Bill and Hillary Clinton have made their first joint campaign stop in support of Democrat Barack Obama's bid for the US presidency.
The appearance of the former first couple in Scranton, Pennsylvania, is seen as an attempt to boost Mr Obama's vote in the US blue-collar heartland.
Mr Obama's Republican opponent, John McCain, will try to revive flagging poll ratings in a key state, Virginia.
He has signalled a change in tactics after some harsh attacks on Mr Obama.
But he nevertheless said he would "whip" Mr Obama's "you know what" in t= he final TV debate between the two candidates, to be held on Wednesday.
Both presidential candidates are preparing to unveil major new plans to deal with the current financial crisis and the flagging US economy.
Aides to Mr McCain say the Republican will unveil a new economic strategy expected to include tax cuts.
Mr Obama is scheduled to give a "major policy address" in the swing state of Ohio, his campaign said, to outline an "economic rescue plan for the middle class".
Election 'too important'
The Clintons joined vice-presidential candidate Joe Biden in his birthplace, the town of Scranton, Pennsylvania, to call on voters to make Mr Obama president.
This was their first campaign appearance together since Mr Obama narrowly defeated Mrs Clinton in the Democratic primaries earlier this year.
"This election is too important to sit on the sidelines of history," said Mrs Clinton, who defeated Mr Obama in the Pennsylvania primary by 10 percentage points.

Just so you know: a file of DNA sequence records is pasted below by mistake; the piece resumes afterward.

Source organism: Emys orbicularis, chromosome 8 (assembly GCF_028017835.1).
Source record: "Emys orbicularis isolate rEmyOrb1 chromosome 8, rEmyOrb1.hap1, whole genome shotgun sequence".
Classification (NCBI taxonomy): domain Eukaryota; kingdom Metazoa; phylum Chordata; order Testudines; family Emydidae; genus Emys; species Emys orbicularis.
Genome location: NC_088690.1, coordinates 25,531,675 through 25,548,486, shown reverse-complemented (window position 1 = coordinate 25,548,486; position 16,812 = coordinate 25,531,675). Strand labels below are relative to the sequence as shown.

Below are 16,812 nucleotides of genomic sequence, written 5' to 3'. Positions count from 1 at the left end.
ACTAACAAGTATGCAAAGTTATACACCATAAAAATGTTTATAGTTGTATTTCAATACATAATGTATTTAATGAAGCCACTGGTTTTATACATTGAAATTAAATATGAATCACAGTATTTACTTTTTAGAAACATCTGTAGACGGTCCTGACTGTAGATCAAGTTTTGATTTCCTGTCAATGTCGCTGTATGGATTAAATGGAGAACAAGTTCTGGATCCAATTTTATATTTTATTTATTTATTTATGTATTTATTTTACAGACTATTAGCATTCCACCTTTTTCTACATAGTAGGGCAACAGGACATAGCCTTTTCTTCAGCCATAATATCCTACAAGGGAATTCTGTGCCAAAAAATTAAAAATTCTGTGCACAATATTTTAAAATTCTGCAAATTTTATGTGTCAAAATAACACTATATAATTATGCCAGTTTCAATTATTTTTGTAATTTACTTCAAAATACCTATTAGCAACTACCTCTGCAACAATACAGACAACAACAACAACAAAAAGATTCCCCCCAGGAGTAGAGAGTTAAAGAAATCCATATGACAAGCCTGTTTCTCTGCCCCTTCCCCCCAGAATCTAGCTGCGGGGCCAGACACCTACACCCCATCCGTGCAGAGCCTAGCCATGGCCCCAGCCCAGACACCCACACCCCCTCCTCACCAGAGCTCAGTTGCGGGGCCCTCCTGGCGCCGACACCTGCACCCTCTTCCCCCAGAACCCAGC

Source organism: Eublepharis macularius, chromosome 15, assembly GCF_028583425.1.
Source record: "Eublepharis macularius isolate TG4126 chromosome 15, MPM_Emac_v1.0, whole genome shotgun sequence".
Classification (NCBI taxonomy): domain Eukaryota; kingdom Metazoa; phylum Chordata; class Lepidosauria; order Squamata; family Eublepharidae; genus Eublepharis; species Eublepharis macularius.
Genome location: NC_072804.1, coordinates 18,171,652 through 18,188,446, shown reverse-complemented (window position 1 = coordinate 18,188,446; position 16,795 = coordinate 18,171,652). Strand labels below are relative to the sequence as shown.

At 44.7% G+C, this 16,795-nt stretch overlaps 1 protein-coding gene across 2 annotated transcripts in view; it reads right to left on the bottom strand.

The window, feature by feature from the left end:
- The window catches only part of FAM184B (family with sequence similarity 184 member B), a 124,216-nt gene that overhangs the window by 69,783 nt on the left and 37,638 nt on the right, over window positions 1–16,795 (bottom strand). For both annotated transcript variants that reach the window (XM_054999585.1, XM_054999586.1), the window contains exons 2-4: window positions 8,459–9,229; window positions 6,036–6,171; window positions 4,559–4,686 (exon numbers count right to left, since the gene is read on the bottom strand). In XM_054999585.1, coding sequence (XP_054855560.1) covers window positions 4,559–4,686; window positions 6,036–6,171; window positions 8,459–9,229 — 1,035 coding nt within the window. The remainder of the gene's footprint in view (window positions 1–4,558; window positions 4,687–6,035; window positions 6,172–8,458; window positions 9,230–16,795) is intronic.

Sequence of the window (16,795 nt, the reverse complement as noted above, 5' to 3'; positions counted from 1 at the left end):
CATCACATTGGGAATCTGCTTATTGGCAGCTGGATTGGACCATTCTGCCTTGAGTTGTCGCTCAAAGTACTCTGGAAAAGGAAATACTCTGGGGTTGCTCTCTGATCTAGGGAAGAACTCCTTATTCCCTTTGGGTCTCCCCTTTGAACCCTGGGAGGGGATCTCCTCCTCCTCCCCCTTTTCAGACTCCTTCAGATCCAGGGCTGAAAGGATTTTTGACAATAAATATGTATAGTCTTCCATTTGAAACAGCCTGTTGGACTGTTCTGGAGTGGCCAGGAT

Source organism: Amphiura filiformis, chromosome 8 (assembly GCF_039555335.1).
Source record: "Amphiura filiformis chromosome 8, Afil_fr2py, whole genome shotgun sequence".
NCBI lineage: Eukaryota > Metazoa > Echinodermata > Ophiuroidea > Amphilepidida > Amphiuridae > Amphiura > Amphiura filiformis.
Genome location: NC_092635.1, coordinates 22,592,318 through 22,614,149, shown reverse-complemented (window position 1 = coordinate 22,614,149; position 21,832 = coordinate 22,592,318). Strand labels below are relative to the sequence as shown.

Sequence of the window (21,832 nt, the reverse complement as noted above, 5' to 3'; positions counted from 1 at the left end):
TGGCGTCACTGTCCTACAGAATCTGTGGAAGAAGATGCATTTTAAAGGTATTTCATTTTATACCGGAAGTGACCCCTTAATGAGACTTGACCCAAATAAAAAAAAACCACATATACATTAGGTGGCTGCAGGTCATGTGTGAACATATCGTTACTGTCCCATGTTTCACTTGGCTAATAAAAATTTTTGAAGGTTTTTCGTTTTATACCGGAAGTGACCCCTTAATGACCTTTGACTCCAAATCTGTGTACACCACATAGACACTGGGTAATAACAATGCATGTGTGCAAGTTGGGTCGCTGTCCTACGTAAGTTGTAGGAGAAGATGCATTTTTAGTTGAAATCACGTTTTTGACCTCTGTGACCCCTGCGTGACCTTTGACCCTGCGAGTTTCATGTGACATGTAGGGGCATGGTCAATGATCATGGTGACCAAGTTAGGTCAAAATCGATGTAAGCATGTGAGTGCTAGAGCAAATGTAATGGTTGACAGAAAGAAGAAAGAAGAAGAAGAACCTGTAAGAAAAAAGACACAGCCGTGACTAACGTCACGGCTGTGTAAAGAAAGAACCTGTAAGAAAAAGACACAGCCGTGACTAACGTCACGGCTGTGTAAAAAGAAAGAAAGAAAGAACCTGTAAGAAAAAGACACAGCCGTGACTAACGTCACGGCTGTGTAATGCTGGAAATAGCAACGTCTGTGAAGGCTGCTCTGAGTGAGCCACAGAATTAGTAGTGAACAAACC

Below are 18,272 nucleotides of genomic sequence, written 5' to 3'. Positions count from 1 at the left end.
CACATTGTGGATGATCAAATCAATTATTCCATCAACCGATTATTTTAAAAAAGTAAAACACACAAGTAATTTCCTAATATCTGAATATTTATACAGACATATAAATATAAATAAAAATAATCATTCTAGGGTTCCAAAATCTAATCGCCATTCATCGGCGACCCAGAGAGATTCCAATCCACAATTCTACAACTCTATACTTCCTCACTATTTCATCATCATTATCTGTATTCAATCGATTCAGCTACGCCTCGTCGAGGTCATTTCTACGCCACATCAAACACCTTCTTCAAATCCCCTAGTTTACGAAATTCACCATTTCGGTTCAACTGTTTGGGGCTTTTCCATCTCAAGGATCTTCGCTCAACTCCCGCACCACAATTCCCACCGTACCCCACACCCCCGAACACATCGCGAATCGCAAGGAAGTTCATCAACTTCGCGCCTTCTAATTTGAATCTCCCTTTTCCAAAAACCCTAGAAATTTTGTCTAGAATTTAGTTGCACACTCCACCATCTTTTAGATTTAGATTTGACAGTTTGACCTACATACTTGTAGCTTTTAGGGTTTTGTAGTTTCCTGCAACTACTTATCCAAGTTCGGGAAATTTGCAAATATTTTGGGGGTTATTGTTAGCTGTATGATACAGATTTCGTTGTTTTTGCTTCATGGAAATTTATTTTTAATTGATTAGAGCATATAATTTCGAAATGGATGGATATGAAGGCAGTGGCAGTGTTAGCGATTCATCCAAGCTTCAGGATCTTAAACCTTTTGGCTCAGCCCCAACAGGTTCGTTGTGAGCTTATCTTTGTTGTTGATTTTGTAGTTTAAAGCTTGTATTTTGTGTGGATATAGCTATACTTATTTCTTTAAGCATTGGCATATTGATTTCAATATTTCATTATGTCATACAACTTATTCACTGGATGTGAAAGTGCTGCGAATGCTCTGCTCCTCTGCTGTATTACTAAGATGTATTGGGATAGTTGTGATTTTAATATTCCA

"It took a Democratic president to clean up after the last President Bush, it's going to take a Democratic president to clean up after this President Bush," she added.
"Make no mistake about it. We've done it before and we'll do it again. America will once again rise from the ashes of the Bushes."
Bill Clinton asked Hillary's supporters to throw their weight behind Mr Obama.
"You need to remember, if you supported her, why you did it," he said.
"If you ask yourselves who has the best ideas, who's got the best instinct, who's got the best ability to understand these challenges, who's got the best supporting cast, the answer is Barack Obama."
'Beyond the pale'
Meanwhile Mr McCain's team said he would change tack after a series of personal attacks on his opponent, and the candidate himself called for a "respectful" campaign.
Over the weekend, the Republican candidate became embroiled in a war of words with racial undertones after clashing with a civil rights icon.
John Lewis accused Mr McCain's campaign of "sowing hatred" against his opponent and said he had been reminded of 1960s segregationist George Wallace.
Mr McCain, who recently said Mr Lewis was one of his most admired Americans, called the reference "beyond the pale".
Mr McCain has also tried to cool his supporters' resentment of Mr Obama, for which he won praise from his opponent.
In Minnesota on Friday, Mr McCain defended Mr Obama after some at the town hall meeting labelled him a "terrorist", "an Arab", a "traitor" and a candidate who inspired fear.